Most worryingly, he manages to escape the polio epidemic that sweeps through the neighborhood children. He is blithely unaware of the danger, and rather than maintain quarantine as his mother tells him to, he sneaks out to give his cookies to Martha next door when her legs are put in braces. Winifred examines him each day after for headaches or stiffness, but it is a pointless endeavor: James seems immune to childhood frailty. He has never broken a bone, only rarely has colds, and never a fever, let alone polio. James Buchanan Barnes is the healthiest child on the block.
This should make her happy.
Winifred comes from Orthodox stock, the same as her husband's family—but they are a long way from Romania and many generations removed. George sometimes tells her the half-remembered flotsam of his grandfather's tales, pieced-together accounts of moroi, the zburător, and the little spiriduşi, in the evenings after their son is put to bed. She doesn't know much of religion; she was raised by Catholic nuns, and their lessons were both cryptic and haphazard.
She begins taking her son to the Catholic church around the corner, just in case. It is closer than the Orthodox or the Episcopal churches, a fair concern when she faces teetering stacks of laundry that only rise higher each day, and while mingling so closely with the Irish immigrants makes her nervous, she supposes it all comes out in the wash.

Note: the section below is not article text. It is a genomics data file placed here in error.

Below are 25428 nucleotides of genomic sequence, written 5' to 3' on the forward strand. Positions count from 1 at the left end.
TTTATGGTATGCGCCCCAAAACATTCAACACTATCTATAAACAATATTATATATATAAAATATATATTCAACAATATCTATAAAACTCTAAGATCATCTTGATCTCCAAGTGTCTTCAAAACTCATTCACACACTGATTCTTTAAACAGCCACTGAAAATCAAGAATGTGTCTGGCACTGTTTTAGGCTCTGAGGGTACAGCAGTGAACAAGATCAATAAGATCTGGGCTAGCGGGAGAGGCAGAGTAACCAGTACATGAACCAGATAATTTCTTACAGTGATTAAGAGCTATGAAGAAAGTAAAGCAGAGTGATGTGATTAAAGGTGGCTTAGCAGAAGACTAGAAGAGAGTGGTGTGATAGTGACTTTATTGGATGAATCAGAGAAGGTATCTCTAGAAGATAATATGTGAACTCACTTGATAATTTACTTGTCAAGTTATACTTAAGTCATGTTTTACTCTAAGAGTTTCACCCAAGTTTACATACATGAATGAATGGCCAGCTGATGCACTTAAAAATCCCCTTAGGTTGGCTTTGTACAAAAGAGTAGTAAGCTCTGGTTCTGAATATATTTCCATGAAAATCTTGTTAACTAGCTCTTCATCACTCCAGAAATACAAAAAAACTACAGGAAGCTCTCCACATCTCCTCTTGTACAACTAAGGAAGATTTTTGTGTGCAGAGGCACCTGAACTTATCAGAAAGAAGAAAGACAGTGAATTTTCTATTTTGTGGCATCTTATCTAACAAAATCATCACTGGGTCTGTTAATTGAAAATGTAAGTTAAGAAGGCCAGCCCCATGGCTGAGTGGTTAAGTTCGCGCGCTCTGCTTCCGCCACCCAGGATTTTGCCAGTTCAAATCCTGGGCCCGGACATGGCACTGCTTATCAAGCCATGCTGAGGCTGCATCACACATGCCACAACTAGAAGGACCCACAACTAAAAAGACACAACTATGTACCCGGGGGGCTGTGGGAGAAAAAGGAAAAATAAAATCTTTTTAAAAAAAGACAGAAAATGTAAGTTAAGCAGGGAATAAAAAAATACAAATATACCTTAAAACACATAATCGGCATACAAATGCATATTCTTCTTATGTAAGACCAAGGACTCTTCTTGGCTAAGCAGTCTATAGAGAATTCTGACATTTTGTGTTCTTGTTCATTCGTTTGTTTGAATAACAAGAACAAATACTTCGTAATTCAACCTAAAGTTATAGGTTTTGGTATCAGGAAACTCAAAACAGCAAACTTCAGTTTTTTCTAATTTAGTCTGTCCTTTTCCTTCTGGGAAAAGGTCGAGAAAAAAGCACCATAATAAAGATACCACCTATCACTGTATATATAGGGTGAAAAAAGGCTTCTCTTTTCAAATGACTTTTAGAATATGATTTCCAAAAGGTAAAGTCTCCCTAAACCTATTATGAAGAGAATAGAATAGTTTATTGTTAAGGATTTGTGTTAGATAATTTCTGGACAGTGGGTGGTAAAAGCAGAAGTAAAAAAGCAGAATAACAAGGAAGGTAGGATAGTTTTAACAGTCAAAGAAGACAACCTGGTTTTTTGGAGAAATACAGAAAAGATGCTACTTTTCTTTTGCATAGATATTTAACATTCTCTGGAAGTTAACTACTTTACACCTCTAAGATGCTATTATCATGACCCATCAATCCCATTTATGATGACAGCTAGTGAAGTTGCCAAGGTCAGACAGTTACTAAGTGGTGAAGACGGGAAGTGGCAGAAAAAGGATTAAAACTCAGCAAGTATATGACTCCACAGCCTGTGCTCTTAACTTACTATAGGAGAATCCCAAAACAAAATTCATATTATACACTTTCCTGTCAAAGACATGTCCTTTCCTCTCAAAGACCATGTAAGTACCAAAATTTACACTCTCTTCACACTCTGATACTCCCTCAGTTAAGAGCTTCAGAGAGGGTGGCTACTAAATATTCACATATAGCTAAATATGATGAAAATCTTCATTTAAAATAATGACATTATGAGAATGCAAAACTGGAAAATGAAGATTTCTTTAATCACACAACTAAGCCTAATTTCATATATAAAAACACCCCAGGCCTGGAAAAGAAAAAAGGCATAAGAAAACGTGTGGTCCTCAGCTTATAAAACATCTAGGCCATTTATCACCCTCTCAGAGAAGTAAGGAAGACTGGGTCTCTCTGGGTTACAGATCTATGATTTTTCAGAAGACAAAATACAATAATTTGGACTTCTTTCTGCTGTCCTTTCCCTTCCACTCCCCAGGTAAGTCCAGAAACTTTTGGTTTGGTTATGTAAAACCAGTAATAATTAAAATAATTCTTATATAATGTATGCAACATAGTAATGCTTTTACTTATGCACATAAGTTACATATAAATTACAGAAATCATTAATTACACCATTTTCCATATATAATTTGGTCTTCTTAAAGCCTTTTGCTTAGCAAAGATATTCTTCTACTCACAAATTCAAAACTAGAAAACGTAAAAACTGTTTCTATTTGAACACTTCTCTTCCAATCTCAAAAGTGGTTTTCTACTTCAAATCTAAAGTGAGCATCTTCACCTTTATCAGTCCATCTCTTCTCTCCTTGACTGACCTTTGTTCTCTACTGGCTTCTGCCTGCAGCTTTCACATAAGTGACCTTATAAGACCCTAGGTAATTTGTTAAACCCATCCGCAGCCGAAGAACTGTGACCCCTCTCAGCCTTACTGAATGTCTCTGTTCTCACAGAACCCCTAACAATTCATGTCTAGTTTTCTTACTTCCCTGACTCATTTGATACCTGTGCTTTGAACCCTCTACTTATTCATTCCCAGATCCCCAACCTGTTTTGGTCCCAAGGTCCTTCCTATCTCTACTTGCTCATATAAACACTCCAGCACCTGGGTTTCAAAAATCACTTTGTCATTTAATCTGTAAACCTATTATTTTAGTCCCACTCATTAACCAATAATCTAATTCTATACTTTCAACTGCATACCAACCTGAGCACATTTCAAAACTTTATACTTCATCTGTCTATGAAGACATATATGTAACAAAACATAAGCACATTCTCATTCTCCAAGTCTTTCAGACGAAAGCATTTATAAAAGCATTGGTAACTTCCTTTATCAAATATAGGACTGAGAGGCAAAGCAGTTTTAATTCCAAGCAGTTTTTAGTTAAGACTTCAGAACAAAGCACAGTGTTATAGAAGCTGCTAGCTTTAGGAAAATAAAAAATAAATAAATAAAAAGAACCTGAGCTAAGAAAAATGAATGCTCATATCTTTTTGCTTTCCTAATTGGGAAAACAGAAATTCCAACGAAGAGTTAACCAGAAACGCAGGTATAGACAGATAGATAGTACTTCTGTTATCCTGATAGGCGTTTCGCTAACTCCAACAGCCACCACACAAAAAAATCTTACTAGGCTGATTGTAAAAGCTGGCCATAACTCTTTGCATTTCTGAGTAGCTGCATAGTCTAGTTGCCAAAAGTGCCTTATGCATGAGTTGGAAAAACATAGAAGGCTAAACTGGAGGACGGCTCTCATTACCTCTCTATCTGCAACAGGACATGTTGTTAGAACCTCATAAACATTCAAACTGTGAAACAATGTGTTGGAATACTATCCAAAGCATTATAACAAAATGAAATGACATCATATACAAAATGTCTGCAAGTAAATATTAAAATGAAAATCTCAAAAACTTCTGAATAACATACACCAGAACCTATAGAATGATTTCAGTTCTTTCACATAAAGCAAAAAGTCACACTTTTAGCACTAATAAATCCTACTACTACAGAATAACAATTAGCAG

She spends the first weeks silent and withdrawn, speaking only to her son. It doesn't last, for James is a boisterous and outgoing child, and he refuses to let her remain in isolation. He takes to the Masses with wide eyes and wonder, and babbles at the parishioners afterwards in their own guttural tongue.
"Have you baptized him, yet?" Molly Connelly asks her one day, and Winifred, slightly embarrassed, replies, "Reverend Thompson Christened him at his birth."
Molly's eyes widen. "Thompson? The auld Anglican sourpuss? That'll never do. You talk to our Father Brannon. He'll do you up right." She brushes a hand over James's wild curls. "He speaks pretty as a prince," she says. "You must be proud, to have such a son."
Winifred gives her a wan smile and bundles him back home.